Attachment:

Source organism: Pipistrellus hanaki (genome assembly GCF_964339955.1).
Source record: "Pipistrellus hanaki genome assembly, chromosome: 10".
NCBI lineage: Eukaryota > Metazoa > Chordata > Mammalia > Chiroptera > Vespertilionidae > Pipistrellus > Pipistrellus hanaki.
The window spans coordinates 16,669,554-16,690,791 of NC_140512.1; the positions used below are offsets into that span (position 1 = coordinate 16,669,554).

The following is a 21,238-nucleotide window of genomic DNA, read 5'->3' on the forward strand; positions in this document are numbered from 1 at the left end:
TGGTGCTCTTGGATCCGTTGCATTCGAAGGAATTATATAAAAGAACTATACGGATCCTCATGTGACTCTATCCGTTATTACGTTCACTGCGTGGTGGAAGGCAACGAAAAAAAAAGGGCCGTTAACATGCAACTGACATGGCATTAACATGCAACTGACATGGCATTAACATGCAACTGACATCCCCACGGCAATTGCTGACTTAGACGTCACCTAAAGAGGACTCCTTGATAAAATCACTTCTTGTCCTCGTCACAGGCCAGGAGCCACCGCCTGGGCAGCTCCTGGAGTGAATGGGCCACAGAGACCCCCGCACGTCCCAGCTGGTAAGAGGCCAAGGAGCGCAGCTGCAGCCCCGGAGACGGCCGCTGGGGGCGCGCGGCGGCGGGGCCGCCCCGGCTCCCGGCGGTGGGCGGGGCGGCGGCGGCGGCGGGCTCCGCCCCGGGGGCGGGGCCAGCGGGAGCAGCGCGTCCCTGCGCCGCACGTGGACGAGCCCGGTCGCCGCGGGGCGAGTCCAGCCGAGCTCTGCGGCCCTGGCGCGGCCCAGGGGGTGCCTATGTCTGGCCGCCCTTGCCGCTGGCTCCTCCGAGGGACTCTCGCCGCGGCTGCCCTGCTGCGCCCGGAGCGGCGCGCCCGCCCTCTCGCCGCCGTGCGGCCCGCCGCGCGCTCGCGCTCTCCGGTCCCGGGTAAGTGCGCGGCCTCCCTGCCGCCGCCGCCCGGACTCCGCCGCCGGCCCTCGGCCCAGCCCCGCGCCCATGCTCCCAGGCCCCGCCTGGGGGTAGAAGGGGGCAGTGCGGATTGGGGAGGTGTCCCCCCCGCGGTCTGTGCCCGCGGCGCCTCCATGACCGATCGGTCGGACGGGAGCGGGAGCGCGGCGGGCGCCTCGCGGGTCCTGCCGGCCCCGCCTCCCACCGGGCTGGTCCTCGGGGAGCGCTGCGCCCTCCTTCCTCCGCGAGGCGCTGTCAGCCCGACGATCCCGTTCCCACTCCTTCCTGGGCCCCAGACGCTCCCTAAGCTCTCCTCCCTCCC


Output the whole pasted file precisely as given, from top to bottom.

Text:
Source organism: Pipistrellus hanaki (genome assembly GCF_964339955.1).
Source record: "Pipistrellus hanaki genome assembly, chromosome: 10".
NCBI lineage: Eukaryota > Metazoa > Chordata > Mammalia > Chiroptera > Vespertilionidae > Pipistrellus > Pipistrellus hanaki.
The window spans coordinates 16,669,554-16,690,791 of NC_140512.1; the positions used below are offsets into that span (position 1 = coordinate 16,669,554).

The following is a 21,238-nucleotide window of genomic DNA, read 5'->3' on the forward strand; positions in this document are numbered from 1 at the left end:
TGGTGCTCTTGGATCCGTTGCATTCGAAGGAATTATATAAAAGAACTATACGGATCCTCATGTGACTCTATCCGTTATTACGTTCACTGCGTGGTGGAAGGCAACGAAAAAAAAAGGGCCGTTAACATGCAACTGACATGGCATTAACATGCAACTGACATGGCATTAACATGCAACTGACATCCCCACGGCAATTGCTGACTTAGACGTCACCTAAAGAGGACTCCTTGATAAAATCACTTCTTGTCCTCGTCACAGGCCAGGAGCCACCGCCTGGGCAGCTCCTGGAGTGAATGGGCCACAGAGACCCCCGCACGTCCCAGCTGGTAAGAGGCCAAGGAGCGCAGCTGCAGCCCCGGAGACGGCCGCTGGGGGCGCGCGGCGGCGGGGCCGCCCCGGCTCCCGGCGGTGGGCGGGGCGGCGGCGGCGGCGGGCTCCGCCCCGGGGGCGGGGCCAGCGGGAGCAGCGCGTCCCTGCGCCGCACGTGGACGAGCCCGGTCGCCGCGGGGCGAGTCCAGCCGAGCTCTGCGGCCCTGGCGCGGCCCAGGGGGTGCCTATGTCTGGCCGCCCTTGCCGCTGGCTCCTCCGAGGGACTCTCGCCGCGGCTGCCCTGCTGCGCCCGGAGCGGCGCGCCCGCCCTCTCGCCGCCGTGCGGCCCGCCGCGCGCTCGCGCTCTCCGGTCCCGGGTAAGTGCGCGGCCTCCCTGCCGCCGCCGCCCGGACTCCGCCGCCGGCCCTCGGCCCAGCCCCGCGCCCATGCTCCCAGGCCCCGCCTGGGGGTAGAAGGGGGCAGTGCGGATTGGGGAGGTGTCCCCCCCGCGGTCTGTGCCCGCGGCGCCTCCATGACCGATCGGTCGGACGGGAGCGGGAGCGCGGCGGGCGCCTCGCGGGTCCTGCCGGCCCCGCCTCCCACCGGGCTGGTCCTCGGGGAGCGCTGCGCCCTCCTTCCTCCGCGAGGCGCTGTCAGCCCGACGATCCCGTTCCCACTCCTTCCTGGGCCCCAGACGCTCCCTAAGCTCTCCTCCCTCCC